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How to Handle Sickness or Injury Abroad

Traveling to a foreign country is both exciting and nerve-wracking. There are so many things to prepare for and so many sights to see. A trip abroad causes you to meticulously plan for many eventualities, including medical emergencies. You aren't expecting to become sick or suffer an injury while on your trip, but it can still happen. Follow these steps to make sure that you're fully prepared to handle sickness or injury while traveling abroad.

Travel Insurance

A medical emergency can strike at any moment, regardless of your best efforts. It's important that you realize this when you begin making plans to travel or live abroad. Travel insurance is going to be an essential aspect of your travel plans. Depending on how long your visit abroad will be, travel insurance may be required before you're allowed into the country. The immigration officials in other countries understand that medical conditions, such as foraminal stenosis, can occur while you're traveling abroad, so they want to make sure that you're properly prepared for a medical emergency during your stay in their country.

Plan Ahead By Bringing Medications

While some medical issues and conditions can develop unexpectedly during your visit abroad, your pre existing medical conditions can be planned for easily. Medical conditions that you know you suffer from, such as allergies or mental illnesses, can be properly prepared for by bringing extra doses of the appropriate medications. Once you get to your destination country, you may find it difficult to find the medications you need, even if they're over-the-counter medications. In addition to finding the correct medications for your conditions, you may find that the medications come with a hefty price tag. This a recipe that will leave you stuck in a foreign country without your necessary medications. Remember to bring a copy of your prescriptions as well just in case you need to get a refill. Also, keep your medications in their original bottles or packages. Airport security agents get a little suspicious when people bring medications into their country in unmarked bottles.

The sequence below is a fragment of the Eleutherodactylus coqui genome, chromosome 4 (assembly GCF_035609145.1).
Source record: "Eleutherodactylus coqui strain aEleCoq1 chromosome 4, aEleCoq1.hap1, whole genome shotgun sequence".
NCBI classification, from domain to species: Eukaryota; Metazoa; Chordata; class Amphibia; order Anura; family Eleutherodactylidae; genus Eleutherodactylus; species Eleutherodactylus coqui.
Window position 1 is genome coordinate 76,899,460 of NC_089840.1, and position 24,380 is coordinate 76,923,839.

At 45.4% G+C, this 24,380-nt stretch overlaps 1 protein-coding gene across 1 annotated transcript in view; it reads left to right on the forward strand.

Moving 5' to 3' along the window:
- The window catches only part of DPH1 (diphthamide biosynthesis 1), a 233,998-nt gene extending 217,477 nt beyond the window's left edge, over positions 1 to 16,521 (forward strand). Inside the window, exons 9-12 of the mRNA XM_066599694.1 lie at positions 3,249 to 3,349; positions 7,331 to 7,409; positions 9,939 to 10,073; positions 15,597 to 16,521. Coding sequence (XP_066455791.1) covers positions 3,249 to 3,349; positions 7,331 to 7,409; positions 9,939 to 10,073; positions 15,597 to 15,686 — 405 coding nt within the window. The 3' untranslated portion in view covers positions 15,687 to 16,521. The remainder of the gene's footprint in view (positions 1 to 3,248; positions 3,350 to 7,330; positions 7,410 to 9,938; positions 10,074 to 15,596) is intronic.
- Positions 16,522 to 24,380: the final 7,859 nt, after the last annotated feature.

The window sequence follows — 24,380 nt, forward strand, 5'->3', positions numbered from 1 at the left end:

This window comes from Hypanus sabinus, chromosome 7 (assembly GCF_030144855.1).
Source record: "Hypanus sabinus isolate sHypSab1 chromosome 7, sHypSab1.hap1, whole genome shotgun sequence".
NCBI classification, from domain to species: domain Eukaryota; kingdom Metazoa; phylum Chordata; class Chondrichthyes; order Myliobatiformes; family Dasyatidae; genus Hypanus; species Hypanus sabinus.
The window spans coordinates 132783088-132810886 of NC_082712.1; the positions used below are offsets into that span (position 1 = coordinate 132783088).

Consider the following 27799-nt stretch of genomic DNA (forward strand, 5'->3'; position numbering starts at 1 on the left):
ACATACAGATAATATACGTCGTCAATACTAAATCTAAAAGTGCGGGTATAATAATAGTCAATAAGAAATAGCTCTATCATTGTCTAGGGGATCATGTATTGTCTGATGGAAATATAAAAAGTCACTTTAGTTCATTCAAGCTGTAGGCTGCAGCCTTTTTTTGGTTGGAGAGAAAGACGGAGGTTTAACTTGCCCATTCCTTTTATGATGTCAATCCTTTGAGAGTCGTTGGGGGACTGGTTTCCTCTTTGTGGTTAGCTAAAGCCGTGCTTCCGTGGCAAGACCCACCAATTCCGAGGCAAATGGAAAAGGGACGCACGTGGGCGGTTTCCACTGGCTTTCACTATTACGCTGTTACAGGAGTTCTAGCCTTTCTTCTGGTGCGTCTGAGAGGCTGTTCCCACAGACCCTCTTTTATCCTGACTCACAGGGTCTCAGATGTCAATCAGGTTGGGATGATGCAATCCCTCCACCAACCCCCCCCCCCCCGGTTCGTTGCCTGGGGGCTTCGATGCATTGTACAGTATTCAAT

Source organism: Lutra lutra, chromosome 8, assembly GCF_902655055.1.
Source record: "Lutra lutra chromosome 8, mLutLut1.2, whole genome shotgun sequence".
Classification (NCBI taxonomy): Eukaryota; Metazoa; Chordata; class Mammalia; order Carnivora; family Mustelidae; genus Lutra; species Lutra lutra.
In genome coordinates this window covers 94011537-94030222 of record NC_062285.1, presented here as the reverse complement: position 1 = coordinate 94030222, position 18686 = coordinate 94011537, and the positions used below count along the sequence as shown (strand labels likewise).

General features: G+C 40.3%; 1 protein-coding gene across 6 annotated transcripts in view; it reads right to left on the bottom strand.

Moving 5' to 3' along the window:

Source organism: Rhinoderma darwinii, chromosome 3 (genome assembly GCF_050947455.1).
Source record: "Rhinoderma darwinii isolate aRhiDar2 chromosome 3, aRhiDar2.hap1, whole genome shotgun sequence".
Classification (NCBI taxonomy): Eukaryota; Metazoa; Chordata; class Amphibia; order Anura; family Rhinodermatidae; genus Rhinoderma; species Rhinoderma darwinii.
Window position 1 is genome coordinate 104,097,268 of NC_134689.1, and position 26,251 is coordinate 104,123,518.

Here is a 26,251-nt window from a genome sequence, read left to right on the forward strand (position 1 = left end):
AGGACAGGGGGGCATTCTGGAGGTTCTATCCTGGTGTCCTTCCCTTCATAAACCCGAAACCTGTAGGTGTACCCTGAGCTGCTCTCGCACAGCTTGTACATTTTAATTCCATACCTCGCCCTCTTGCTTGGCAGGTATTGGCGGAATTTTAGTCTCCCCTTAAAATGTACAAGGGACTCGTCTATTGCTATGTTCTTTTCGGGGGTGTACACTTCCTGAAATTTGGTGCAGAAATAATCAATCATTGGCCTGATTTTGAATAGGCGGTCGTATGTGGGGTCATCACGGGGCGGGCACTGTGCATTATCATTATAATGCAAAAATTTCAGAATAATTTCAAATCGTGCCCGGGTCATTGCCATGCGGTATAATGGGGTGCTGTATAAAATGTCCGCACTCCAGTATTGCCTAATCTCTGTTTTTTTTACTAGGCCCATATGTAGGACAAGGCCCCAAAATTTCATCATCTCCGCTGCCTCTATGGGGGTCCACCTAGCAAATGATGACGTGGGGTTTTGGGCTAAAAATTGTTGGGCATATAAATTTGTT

Learn Medical Terms In Their Native Language

If you're traveling to a country that predominantly speaks English, you won't have to worry about this little suggestion. However, if you're traveling to a country where English isn't spoken very fluently, this suggestion very much applies to you. To ensure that you receive the emergency medical assistance you require, you're going to need to learn how to speak a few key medical words in the native language of the country in which you're visiting. This can be done by using a translation dictionary or a smartphone translation application that will translate words for you and speak them out loud. Taking some time to learn a few key words could end up saving your life. If you have recurring medical issues, like asthma or anxiety, be sure to learn and memorize words that pertain to those medical issues and any accompanying medications you take for those conditions so that you can communicate these medical issues to foreign doctors and pharmacists.

Bring A Copy Of Your Medical Information

Should you encounter a medical emergency, it will be very helpful for you to carry around a copy of your current medical information. This medical information document should include a full list of your medications, a list of your medical conditions, your blood type, a list of your allergies, and a list of any medical procedures you've had that might complicate medical treatments.

Before you fly off on your international trip, you need to check the Centers for Disease Control website to see if there are any mandatory vaccinations listed for the country to which you are traveling. You must have proof that you've received these vaccinations before you will be allowed to fly to your destination, so remember to bring a copy of your vaccination history to the airport as part of your travel documents.

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